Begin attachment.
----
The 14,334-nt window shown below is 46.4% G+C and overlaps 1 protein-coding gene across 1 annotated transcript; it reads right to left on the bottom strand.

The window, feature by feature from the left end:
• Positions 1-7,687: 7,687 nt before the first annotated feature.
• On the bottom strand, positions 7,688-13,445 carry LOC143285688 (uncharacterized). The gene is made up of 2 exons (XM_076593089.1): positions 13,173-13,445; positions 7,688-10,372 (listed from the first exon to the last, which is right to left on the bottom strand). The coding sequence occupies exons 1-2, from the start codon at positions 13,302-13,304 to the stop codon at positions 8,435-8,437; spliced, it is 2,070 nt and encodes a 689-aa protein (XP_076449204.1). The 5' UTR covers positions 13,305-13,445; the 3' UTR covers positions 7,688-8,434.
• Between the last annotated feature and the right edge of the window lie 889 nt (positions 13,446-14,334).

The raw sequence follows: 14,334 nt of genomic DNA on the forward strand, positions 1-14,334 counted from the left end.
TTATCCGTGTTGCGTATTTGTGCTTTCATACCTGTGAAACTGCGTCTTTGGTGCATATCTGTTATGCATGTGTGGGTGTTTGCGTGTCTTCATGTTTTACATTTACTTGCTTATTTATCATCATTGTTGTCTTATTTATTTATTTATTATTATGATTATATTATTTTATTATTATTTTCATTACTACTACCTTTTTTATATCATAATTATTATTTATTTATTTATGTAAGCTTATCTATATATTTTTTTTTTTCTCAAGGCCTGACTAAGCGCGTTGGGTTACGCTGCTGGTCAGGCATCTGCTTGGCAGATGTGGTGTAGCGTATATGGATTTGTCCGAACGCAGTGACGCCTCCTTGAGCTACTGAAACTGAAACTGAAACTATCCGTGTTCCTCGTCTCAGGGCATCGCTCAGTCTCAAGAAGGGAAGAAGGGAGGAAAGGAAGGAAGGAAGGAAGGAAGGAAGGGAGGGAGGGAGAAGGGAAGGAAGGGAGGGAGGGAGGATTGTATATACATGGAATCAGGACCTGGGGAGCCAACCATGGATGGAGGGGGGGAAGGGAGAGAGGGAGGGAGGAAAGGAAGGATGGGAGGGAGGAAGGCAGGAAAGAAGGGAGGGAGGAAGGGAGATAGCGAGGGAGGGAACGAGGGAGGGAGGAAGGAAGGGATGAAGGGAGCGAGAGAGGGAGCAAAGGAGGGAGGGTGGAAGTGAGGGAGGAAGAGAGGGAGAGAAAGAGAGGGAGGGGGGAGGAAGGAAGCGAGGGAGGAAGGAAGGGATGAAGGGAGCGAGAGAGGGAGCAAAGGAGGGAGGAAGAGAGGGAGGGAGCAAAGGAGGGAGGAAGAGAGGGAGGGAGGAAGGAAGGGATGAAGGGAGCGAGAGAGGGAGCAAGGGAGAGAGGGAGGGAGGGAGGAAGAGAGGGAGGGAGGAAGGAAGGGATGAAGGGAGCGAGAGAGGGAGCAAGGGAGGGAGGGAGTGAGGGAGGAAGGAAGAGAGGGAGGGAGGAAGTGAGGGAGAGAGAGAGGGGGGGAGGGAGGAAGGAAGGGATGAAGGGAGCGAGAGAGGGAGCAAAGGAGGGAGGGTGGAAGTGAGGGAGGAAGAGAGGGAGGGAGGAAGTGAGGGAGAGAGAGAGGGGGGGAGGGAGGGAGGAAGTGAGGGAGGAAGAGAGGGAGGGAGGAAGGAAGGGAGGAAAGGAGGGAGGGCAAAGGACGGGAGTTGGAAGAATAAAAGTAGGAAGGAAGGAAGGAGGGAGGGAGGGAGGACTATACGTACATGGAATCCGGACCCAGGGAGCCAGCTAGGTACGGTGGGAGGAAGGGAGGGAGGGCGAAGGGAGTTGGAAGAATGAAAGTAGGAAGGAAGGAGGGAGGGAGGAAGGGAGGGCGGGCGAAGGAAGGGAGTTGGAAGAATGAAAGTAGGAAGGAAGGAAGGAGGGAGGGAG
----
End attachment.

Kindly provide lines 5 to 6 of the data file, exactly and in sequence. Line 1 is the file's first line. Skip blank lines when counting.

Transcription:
• Between the last annotated feature and the right edge of the window lie 889 nt (positions 13,446-14,334).

The raw sequence follows: 14,334 nt of genomic DNA on the forward strand, positions 1-14,334 counted from the left end.